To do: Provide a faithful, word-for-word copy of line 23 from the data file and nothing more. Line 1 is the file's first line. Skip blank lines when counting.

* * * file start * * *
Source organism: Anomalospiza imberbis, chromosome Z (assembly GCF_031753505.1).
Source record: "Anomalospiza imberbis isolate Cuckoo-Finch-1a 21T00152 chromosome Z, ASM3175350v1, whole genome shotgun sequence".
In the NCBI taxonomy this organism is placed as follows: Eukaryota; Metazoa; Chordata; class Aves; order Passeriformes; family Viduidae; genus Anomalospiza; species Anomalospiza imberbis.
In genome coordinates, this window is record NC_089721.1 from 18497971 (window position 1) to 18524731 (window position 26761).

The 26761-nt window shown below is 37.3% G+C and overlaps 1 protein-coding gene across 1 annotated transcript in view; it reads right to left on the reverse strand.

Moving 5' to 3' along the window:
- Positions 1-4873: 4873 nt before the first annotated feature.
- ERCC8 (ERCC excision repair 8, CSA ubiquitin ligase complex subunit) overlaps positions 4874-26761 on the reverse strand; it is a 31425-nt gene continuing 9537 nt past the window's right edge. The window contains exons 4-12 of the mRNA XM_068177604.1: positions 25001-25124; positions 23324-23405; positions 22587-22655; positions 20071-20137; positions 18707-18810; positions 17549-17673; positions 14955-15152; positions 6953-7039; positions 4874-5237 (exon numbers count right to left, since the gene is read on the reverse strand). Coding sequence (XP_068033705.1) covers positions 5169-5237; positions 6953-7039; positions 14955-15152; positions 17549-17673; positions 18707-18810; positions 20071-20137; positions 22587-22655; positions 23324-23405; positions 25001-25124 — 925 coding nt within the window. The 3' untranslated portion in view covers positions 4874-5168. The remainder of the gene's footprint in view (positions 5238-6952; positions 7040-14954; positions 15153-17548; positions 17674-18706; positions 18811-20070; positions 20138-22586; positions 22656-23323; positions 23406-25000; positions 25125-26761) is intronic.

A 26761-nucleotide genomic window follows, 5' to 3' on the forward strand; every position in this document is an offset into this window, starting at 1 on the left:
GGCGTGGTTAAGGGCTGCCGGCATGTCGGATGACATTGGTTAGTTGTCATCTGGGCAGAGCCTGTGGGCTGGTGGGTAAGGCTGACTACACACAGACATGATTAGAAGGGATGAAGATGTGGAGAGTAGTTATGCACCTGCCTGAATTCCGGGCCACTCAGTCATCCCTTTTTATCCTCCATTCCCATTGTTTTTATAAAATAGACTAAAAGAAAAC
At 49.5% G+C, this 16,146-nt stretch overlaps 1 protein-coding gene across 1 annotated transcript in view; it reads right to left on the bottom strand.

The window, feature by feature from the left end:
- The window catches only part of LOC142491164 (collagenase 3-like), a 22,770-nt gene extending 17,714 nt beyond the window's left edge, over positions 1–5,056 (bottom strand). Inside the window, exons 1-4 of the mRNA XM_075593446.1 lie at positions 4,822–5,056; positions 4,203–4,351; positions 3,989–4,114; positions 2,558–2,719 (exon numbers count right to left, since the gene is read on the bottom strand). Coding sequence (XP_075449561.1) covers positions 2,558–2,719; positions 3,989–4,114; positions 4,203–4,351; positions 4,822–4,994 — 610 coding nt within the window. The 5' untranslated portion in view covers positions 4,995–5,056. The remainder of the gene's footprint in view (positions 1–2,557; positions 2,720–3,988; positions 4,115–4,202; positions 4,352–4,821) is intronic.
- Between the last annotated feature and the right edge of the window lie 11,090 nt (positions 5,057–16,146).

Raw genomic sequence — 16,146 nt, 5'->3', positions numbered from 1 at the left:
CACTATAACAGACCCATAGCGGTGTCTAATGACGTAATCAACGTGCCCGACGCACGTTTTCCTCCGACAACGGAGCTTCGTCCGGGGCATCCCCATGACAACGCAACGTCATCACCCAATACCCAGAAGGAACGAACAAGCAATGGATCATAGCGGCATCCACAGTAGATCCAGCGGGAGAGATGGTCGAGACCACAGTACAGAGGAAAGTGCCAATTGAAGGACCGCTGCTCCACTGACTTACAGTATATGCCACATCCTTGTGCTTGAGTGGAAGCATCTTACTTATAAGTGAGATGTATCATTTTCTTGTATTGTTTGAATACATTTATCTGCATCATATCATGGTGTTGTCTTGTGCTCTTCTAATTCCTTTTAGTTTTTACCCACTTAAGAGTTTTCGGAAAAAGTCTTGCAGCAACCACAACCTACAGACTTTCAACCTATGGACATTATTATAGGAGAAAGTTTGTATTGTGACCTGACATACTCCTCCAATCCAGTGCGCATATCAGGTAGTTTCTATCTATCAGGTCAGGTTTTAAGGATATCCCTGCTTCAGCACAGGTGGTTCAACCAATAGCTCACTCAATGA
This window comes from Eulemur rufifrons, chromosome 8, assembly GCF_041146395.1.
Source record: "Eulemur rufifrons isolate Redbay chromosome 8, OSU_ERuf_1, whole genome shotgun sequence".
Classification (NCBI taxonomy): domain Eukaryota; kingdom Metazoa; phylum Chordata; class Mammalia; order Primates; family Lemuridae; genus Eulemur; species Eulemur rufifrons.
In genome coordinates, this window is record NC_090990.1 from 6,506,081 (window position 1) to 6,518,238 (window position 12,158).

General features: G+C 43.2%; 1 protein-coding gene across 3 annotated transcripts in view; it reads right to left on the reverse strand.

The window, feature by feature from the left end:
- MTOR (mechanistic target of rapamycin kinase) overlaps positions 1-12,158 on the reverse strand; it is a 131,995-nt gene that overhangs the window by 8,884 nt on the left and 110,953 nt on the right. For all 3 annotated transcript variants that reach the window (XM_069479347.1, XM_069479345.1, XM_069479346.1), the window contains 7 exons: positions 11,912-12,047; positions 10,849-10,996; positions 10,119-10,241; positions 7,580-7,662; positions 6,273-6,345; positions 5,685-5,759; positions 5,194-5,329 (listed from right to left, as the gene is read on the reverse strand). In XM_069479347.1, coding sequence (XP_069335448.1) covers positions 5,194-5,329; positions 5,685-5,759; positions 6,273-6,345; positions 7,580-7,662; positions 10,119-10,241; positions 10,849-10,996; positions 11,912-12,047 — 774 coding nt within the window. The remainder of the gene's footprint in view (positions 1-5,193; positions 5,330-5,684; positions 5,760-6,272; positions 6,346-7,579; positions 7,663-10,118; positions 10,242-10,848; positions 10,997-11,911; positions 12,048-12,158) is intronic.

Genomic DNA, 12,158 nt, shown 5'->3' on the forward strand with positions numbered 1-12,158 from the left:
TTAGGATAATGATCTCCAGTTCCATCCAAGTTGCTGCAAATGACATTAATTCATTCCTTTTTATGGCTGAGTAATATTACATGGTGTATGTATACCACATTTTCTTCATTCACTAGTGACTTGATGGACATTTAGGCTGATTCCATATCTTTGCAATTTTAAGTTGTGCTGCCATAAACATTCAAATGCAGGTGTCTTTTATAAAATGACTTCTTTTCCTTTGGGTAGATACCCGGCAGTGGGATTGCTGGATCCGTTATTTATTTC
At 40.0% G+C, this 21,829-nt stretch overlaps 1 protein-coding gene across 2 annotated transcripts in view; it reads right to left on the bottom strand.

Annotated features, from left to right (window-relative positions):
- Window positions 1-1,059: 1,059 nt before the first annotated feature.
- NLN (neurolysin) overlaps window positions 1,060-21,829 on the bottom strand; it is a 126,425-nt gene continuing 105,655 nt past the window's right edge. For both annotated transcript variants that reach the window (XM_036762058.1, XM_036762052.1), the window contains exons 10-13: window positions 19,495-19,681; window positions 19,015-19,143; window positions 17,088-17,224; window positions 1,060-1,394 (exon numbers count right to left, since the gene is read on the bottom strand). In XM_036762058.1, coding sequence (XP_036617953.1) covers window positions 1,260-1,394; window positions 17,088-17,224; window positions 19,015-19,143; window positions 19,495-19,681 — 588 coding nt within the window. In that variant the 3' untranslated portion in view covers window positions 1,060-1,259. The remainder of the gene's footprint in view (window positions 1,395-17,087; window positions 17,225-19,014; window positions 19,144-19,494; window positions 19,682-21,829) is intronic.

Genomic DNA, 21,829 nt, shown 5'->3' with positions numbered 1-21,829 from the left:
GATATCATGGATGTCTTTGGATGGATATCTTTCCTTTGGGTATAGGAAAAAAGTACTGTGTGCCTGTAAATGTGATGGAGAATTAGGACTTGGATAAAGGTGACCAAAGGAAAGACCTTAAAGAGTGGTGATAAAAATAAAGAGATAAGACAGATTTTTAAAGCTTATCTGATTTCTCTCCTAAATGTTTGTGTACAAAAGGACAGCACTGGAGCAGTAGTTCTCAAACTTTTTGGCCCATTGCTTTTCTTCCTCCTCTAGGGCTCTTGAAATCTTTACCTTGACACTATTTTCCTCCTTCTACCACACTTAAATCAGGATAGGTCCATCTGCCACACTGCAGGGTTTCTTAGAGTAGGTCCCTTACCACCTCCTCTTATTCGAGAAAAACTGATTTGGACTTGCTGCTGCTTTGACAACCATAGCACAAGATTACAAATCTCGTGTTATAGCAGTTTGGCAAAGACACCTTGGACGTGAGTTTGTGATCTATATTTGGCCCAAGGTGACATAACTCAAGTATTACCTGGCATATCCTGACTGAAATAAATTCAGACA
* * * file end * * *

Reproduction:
- MTOR (mechanistic target of rapamycin kinase) overlaps positions 1-12,158 on the reverse strand; it is a 131,995-nt gene that overhangs the window by 8,884 nt on the left and 110,953 nt on the right. For all 3 annotated transcript variants that reach the window (XM_069479347.1, XM_069479345.1, XM_069479346.1), the window contains 7 exons: positions 11,912-12,047; positions 10,849-10,996; positions 10,119-10,241; positions 7,580-7,662; positions 6,273-6,345; positions 5,685-5,759; positions 5,194-5,329 (listed from right to left, as the gene is read on the reverse strand). In XM_069479347.1, coding sequence (XP_069335448.1) covers positions 5,194-5,329; positions 5,685-5,759; positions 6,273-6,345; positions 7,580-7,662; positions 10,119-10,241; positions 10,849-10,996; positions 11,912-12,047 — 774 coding nt within the window. The remainder of the gene's footprint in view (positions 1-5,193; positions 5,330-5,684; positions 5,760-6,272; positions 6,346-7,579; positions 7,663-10,118; positions 10,242-10,848; positions 10,997-11,911; positions 12,048-12,158) is intronic.